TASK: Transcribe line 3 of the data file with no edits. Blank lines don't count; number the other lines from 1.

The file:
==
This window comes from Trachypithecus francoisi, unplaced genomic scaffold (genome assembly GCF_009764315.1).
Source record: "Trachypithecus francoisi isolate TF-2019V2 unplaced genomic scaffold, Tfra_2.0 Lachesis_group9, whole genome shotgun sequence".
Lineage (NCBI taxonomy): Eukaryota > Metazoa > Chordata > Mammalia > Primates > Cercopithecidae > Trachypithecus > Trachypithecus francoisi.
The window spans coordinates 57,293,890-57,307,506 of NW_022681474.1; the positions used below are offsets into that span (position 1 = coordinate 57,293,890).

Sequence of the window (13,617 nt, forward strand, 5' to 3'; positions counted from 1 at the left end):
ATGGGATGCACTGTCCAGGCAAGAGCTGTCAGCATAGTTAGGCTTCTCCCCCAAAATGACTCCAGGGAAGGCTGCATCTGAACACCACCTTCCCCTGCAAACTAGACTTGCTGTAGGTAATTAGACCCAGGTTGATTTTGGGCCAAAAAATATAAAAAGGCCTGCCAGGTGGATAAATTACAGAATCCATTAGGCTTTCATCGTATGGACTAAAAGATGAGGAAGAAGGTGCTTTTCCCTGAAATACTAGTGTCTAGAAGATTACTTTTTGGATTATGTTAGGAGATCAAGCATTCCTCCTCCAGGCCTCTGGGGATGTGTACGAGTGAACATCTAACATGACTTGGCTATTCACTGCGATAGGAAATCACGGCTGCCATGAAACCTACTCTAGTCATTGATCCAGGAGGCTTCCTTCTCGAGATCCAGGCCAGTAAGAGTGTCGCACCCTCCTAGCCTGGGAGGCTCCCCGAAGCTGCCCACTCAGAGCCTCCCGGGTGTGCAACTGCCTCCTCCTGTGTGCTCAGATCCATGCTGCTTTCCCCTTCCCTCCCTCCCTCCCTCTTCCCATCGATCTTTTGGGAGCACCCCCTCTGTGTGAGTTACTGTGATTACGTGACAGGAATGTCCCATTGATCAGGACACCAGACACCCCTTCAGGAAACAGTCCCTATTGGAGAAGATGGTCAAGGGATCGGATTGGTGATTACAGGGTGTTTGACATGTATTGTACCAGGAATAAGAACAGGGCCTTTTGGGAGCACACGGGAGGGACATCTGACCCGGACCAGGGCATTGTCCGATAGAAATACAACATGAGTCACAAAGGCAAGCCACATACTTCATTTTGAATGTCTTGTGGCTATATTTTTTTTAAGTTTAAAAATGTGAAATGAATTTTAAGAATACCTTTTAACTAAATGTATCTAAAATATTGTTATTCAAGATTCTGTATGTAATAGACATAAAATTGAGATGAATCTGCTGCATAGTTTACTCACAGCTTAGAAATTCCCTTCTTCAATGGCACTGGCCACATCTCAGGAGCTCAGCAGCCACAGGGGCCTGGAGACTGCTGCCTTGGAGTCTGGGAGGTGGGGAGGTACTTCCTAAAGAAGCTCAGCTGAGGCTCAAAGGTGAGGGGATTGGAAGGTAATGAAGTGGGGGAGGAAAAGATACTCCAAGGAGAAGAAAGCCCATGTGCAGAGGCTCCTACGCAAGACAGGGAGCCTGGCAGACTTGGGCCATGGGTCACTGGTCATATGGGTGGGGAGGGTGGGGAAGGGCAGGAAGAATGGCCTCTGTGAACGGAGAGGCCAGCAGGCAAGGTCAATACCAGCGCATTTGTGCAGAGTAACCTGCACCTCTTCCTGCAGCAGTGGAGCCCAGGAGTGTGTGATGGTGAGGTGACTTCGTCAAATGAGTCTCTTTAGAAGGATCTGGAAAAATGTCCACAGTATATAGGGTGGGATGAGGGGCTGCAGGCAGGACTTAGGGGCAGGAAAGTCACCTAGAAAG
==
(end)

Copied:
Lineage (NCBI taxonomy): Eukaryota > Metazoa > Chordata > Mammalia > Primates > Cercopithecidae > Trachypithecus > Trachypithecus francoisi.